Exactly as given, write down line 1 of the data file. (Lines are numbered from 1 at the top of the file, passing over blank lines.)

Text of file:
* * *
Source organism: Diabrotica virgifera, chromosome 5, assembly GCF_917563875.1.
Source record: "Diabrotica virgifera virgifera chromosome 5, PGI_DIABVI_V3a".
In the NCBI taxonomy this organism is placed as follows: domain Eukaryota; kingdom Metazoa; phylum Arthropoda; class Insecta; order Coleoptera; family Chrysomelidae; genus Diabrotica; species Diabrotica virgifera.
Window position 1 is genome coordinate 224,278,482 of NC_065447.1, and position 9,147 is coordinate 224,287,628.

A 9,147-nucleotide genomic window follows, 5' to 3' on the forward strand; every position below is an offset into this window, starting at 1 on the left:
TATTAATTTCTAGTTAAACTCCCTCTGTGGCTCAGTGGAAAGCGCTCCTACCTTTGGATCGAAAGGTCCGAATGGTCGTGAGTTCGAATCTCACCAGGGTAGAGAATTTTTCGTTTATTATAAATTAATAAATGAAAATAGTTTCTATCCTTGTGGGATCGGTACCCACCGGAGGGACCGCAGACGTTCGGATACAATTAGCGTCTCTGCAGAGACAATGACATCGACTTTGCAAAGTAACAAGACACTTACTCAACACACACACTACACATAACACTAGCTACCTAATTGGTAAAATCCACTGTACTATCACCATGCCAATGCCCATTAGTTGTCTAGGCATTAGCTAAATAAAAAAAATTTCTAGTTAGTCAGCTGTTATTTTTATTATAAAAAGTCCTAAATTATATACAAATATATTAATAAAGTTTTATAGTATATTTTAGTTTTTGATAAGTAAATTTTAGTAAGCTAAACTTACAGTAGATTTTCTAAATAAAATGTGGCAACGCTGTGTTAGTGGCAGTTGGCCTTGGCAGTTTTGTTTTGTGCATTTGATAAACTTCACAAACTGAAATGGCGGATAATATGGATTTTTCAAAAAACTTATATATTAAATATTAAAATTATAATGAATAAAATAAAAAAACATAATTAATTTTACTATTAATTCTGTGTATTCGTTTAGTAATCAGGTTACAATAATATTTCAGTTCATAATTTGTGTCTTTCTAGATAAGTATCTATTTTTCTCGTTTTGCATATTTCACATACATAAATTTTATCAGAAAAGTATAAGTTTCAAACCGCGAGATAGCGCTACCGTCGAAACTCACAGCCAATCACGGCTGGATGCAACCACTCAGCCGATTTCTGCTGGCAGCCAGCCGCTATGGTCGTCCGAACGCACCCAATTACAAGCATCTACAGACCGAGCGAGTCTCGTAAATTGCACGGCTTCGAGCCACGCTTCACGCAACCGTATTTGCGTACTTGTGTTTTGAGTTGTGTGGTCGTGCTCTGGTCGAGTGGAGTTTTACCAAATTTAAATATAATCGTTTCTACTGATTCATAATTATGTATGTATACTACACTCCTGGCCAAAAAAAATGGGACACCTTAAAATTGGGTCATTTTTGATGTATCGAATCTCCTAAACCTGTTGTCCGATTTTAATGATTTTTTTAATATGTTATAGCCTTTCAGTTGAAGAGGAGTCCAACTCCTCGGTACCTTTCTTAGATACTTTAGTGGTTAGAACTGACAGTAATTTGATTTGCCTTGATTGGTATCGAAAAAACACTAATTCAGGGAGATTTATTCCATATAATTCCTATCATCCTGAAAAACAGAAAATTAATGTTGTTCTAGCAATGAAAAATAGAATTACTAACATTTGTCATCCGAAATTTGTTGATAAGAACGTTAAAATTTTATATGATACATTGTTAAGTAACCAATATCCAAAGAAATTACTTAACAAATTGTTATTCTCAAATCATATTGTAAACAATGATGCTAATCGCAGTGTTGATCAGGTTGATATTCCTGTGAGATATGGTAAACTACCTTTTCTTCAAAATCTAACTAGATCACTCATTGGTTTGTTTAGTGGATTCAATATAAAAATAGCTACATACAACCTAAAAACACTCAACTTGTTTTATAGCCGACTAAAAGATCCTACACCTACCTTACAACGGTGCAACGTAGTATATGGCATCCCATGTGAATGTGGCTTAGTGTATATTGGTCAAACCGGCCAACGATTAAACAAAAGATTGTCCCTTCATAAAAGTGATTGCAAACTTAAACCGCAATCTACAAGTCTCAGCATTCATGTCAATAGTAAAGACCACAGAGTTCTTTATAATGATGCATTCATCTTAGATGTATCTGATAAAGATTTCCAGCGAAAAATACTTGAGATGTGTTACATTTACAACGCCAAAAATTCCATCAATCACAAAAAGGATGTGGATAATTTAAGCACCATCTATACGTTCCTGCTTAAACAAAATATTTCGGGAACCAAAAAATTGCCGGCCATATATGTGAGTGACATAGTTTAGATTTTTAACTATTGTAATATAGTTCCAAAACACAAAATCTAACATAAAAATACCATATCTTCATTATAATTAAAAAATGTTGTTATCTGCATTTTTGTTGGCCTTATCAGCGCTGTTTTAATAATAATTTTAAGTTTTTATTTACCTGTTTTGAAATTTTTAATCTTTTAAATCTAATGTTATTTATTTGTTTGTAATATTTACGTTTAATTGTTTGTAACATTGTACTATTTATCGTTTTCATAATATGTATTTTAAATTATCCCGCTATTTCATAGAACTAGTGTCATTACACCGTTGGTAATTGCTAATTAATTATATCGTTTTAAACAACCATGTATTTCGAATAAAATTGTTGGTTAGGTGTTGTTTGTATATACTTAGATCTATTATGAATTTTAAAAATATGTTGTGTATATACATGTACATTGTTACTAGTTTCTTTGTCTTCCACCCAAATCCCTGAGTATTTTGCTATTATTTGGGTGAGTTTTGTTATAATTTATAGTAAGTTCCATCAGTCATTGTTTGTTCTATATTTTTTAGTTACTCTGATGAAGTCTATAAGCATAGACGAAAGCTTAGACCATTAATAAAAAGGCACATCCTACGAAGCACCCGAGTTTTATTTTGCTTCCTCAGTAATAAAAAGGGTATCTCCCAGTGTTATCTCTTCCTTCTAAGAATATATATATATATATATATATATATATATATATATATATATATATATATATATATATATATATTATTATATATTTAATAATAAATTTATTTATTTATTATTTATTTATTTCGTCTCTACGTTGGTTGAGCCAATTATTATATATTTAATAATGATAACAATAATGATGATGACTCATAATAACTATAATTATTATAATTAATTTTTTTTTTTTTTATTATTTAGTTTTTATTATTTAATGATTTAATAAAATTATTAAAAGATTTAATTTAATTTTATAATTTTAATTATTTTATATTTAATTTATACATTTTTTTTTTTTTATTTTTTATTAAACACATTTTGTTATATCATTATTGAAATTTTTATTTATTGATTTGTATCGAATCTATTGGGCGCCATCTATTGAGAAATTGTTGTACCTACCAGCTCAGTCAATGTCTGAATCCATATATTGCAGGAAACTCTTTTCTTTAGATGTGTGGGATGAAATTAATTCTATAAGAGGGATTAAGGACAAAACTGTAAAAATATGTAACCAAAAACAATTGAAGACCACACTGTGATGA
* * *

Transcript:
Source organism: Diabrotica virgifera, chromosome 5, assembly GCF_917563875.1.